Opinion

Modest levy increase will help stabilize funding for libraries

By Jonalyn Woolf-Ivory


My daughter and 2-year-old grandson Ari used to go to Seattle regularly to visit the zoo.

The current economy has changed that. Now, their destination is the library – for toddler storytimes, children’s books or free DVDs.

They are among many individuals and families who find themselves turning to their local library during difficult economic times. We see new faces every day in our 21 libraries – people who need help finding a job, parents who use the library’s free resources to check out books or movies for their families, and students who access online library resources to help them succeed in school.

Communities need libraries more than ever. And your tax dollars make public libraries possible.

On Nov. 3, there will be a library levy increase measure on the ballot. Sno-Isle Libraries Proposition 1 requests a 9-cent increase to the library levy rate, raising it from 31 cents to 40 cents per $1,000 of assessed value.

The increased cost to a property owner would be about $27 a year on a home valued at $300,000.

This modest levy increase, combined with budget cuts, will provide enough revenue to maintain current service levels and hours and stabilize library funding for five years.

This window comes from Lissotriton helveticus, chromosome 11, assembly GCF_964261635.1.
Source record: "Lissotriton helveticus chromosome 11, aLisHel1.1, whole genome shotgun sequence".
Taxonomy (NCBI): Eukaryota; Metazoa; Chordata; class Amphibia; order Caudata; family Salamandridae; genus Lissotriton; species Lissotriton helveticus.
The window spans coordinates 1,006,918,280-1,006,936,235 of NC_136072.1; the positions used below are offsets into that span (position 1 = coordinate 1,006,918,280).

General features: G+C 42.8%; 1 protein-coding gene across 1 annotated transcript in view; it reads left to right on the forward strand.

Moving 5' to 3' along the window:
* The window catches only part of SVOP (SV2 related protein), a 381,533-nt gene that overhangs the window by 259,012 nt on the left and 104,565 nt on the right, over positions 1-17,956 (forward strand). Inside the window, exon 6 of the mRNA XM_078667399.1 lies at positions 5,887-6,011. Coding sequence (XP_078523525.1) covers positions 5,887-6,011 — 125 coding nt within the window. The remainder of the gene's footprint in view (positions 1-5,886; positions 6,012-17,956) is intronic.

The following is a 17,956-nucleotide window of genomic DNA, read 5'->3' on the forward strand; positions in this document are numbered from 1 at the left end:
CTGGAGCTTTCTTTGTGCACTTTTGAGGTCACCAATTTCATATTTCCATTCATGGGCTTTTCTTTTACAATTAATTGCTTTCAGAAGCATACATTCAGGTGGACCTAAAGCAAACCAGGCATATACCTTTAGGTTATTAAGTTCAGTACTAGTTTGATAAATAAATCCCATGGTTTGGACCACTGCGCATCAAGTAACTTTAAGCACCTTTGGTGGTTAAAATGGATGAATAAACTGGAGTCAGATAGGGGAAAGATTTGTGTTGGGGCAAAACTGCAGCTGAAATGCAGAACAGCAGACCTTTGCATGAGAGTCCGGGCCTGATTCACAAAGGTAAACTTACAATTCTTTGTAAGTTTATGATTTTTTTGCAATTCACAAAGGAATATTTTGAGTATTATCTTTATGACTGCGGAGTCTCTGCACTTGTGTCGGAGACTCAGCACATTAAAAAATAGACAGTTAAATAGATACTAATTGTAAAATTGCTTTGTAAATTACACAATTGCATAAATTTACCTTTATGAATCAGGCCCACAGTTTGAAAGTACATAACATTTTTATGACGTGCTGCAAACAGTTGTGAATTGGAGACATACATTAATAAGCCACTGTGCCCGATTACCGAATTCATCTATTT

Asking for a levy increase in the current economy was a difficult decision for the Sno-Isle Libraries Board of Trustees.

In a series of community meetings, stakeholder interviews, and through two Web surveys last spring, we asked our communities: “Should we increase revenue or make more cuts?”

We consistently heard that people value libraries, and want us to maintain current library service. Our communities asked us to consider a smaller levy increase combined with tightening our belt by further reducing our expenses.

We listened. The board of trustees committed to making additional budgets and is seeking a small levy increase.

Most importantly, the board decided to give communities the opportunity to make the decision about library funding.

The board has already directed staff to make additional budget reductions in 2010, regardless of the election outcome. These include:

• Reducing the salary of nine senior administrators by 3 percent;

• Freezing salaries for remaining staff;

• Delaying replacement of the library computer system until 2011;

• Reducing materials and equipment budgets; and

• Eliminating a number of vacant positions.

If the levy fails, we will need to make deeper reductions to balance the 2010 budget, including fewer open hours in all of our libraries.

Just like you, the board and I care about our communities. Our goal is that your public library has the resources you and your family need, whether that is help finding a job, introducing your preschooler to books and reading, or finding a good book to read.

Jonalyn Woolf-Ivory is library director for Sno-Isle Libraries.

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